How did you want to use brass in the score?

It was just a hunch. I knew that I wanted brass in the score, though I wasn’t quite sure why at first. I used it in accompaniment with the orchestra. Primarily it was the lower brass, with whole notes and ominous tones, and even disharmonic sprawls of held notes that just sort of mashed the ears up. But then, I think the era of 1981 New York City just sort of feels brassy to me.

“A Most Violent Year” has the most interesting use of the pipe organ in a movie this year next to “Interstellar.” I wouldn’t think of that instrument for a film like this.

There’s something Dracula-esque about Abel to me. He’s built a Pandora’s Box of a castle. And trying to ascend it felt Dracula-esque. It’s an odd combination of ritualism and ambition. The only competition to Abel’s ambition is his own sense of morality, which is quite inflated as well. His idea that the driver’s shouldn’t be armed to protect themselves idea is taken to the point where he comes across as being a bit sociopathic and out of touch. It’s this weird inversion of morality gets the “Dracula” treatment as Abel’s sense of morality brings down the people around him.

The big chase in the film reminds me a lot of “The French Connection” in just how long, tense and gritty it is. How did you want the music in “Close Haircut” to map it out, especially as it never plays like “action” music?

I didn’t go back and revisit “The French Connection” – nor do I know if I’ve ever seen the entire thing. But in my mind, “The French Connection” was what I was going for. It was about letting the action, the footsteps and the breathing really sort of lead. And the sounds of the cars turning, the horns, the tunnel and all of that noise keeping us riveted. So I started with the main ingredient for the pasta. I think there had to be percussion of some kind. I knew I wanted horns. In fact, these “swirls” of horns and percussion were actually two separate pieces that we mashed on top of each other. I ended it with Abel’s theme, but finally in its full glory with the counter melody and all of that. The chase scene was fun to score because it was awfully long. It was a bit of project, but I’m really happy with the way it turned out.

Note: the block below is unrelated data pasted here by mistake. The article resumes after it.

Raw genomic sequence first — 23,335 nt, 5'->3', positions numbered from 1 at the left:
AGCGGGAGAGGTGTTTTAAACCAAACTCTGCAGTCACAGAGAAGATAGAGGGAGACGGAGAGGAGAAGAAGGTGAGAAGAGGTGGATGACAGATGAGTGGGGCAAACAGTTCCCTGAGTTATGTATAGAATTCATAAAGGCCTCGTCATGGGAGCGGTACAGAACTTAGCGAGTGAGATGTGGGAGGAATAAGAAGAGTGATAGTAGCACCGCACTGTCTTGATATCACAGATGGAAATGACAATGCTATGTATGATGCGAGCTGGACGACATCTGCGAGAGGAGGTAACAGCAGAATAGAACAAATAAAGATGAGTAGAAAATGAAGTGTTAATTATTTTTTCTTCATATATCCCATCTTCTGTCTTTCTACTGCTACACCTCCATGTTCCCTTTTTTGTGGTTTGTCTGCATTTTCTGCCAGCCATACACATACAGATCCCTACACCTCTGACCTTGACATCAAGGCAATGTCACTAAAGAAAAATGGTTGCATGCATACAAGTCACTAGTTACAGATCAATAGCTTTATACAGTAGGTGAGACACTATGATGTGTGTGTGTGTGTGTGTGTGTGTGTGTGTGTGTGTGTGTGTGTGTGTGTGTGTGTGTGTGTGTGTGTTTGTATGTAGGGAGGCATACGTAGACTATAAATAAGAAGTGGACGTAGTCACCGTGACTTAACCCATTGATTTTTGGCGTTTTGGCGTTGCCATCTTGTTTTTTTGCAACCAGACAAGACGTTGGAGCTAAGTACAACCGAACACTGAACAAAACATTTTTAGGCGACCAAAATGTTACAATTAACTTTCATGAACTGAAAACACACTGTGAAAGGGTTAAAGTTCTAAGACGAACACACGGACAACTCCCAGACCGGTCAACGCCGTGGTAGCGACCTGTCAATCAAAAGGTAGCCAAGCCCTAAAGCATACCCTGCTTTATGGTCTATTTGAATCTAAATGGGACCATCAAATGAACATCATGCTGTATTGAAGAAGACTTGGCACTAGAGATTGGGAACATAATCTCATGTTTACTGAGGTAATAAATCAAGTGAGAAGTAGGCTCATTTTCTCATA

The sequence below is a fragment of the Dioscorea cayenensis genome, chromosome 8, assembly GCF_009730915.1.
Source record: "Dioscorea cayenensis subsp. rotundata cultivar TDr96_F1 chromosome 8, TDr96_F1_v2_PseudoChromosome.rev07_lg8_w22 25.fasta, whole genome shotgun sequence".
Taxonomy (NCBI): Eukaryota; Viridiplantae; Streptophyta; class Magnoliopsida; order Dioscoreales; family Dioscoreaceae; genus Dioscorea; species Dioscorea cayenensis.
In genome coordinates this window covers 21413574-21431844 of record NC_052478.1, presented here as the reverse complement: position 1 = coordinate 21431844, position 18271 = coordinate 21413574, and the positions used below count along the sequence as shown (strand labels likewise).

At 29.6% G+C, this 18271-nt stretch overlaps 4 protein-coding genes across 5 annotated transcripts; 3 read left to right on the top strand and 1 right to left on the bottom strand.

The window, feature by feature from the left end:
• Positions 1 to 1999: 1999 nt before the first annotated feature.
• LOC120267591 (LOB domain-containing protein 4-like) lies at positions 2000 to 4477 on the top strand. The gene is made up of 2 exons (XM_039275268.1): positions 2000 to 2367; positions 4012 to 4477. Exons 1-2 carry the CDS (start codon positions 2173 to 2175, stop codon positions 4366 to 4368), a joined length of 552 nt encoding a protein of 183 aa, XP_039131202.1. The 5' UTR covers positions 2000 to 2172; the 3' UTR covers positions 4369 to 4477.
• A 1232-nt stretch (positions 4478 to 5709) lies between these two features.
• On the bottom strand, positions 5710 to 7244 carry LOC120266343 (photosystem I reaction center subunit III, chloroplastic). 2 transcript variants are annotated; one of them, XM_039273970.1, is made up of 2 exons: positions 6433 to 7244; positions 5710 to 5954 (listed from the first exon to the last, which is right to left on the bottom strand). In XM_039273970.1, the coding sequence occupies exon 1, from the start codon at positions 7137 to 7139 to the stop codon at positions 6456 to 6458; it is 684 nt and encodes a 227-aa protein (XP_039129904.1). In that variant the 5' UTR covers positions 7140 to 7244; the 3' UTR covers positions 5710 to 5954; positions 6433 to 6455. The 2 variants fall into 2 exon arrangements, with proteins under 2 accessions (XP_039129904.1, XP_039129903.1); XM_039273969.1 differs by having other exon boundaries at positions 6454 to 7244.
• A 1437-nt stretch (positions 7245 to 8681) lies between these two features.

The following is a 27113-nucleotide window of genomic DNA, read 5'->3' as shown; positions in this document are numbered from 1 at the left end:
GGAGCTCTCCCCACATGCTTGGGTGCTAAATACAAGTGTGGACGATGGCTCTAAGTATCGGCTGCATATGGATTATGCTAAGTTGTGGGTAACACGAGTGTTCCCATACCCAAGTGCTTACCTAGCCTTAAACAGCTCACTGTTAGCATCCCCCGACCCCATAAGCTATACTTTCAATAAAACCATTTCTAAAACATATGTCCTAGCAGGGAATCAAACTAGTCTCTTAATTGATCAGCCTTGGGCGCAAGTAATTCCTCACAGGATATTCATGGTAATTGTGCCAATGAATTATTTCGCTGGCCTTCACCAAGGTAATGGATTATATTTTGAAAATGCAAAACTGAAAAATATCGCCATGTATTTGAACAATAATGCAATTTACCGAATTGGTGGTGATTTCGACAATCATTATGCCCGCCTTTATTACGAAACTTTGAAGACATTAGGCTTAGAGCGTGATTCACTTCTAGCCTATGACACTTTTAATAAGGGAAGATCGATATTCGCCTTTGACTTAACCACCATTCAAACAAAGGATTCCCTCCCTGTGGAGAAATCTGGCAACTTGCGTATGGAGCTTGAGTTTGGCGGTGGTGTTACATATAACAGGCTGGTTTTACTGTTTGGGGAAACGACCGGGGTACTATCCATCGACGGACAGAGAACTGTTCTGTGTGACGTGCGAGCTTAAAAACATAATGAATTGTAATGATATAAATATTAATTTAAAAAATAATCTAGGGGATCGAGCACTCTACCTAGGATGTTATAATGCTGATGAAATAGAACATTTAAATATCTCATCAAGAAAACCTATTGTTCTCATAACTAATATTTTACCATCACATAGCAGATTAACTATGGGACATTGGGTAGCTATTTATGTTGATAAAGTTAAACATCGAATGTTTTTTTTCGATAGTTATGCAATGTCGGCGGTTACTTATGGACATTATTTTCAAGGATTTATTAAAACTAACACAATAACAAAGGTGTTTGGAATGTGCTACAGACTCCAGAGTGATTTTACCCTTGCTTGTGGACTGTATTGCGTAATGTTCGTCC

I think you could digitally insert Oscar Isaac’s performance into “The Godfather,” and no one would notice that he’s taken Al Pacino’s place. Did you sense that J.C. was going for a legendary crime saga feeling here? And if so, how much of an epic sensibility did you want to give to the score to convey the birth of Abel’s home heating fuel empire?